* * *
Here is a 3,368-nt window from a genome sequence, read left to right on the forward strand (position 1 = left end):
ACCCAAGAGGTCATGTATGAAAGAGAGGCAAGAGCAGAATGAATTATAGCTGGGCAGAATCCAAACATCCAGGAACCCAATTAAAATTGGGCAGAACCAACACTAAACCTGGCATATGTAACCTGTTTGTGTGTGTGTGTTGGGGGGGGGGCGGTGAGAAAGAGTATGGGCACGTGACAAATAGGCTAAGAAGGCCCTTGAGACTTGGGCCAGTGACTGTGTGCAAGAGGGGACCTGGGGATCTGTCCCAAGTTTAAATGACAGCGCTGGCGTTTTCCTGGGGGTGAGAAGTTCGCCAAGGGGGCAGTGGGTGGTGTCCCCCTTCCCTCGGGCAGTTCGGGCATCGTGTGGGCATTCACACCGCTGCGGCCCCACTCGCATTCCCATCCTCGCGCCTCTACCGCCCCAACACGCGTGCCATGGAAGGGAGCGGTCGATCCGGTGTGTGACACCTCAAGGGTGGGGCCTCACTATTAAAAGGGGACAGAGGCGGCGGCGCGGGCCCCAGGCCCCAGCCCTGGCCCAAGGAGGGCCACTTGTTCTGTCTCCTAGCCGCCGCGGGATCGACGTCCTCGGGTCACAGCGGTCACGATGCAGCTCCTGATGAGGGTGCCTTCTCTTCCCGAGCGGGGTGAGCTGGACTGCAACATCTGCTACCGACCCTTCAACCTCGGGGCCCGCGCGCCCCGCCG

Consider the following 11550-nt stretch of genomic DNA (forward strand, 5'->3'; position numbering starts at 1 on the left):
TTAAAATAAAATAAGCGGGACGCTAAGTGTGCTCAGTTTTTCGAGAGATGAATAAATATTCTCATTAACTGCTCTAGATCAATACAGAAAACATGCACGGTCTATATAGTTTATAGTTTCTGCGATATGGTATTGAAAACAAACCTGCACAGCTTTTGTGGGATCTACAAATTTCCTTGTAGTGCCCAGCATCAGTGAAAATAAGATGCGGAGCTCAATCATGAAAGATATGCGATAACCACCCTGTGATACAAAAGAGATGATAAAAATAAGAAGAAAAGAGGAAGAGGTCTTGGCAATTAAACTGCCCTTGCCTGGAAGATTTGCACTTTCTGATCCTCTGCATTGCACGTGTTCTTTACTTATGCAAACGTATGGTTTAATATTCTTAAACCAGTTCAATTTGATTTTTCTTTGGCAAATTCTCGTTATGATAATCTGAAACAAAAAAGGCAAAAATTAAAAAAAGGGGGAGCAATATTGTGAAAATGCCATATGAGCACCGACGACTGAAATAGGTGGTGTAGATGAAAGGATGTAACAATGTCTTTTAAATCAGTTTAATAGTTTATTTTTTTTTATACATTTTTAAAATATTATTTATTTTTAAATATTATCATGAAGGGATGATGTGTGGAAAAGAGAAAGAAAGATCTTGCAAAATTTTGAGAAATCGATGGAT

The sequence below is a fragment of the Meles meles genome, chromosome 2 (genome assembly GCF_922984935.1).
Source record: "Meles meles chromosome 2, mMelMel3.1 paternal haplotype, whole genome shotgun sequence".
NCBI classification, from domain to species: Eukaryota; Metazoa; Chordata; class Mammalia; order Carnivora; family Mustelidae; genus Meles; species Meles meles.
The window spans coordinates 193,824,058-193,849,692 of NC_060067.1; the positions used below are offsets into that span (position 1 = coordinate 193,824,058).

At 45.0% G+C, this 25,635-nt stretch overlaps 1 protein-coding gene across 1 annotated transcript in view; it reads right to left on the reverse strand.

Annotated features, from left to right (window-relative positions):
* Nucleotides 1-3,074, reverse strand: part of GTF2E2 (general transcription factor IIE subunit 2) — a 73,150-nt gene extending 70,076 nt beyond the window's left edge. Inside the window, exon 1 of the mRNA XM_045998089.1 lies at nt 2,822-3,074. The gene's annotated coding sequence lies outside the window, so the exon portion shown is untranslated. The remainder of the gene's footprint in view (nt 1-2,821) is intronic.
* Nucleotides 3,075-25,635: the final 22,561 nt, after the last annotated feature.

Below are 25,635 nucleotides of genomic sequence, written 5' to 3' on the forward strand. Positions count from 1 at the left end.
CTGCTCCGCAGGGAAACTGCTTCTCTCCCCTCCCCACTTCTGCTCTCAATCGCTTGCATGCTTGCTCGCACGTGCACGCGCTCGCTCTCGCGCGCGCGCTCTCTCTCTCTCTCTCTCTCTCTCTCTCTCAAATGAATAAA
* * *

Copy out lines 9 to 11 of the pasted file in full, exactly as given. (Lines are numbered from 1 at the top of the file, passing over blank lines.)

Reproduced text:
At 45.0% G+C, this 25,635-nt stretch overlaps 1 protein-coding gene across 1 annotated transcript in view; it reads right to left on the reverse strand.

Annotated features, from left to right (window-relative positions):
* Nucleotides 1-3,074, reverse strand: part of GTF2E2 (general transcription factor IIE subunit 2) — a 73,150-nt gene extending 70,076 nt beyond the window's left edge. Inside the window, exon 1 of the mRNA XM_045998089.1 lies at nt 2,822-3,074. The gene's annotated coding sequence lies outside the window, so the exon portion shown is untranslated. The remainder of the gene's footprint in view (nt 1-2,821) is intronic.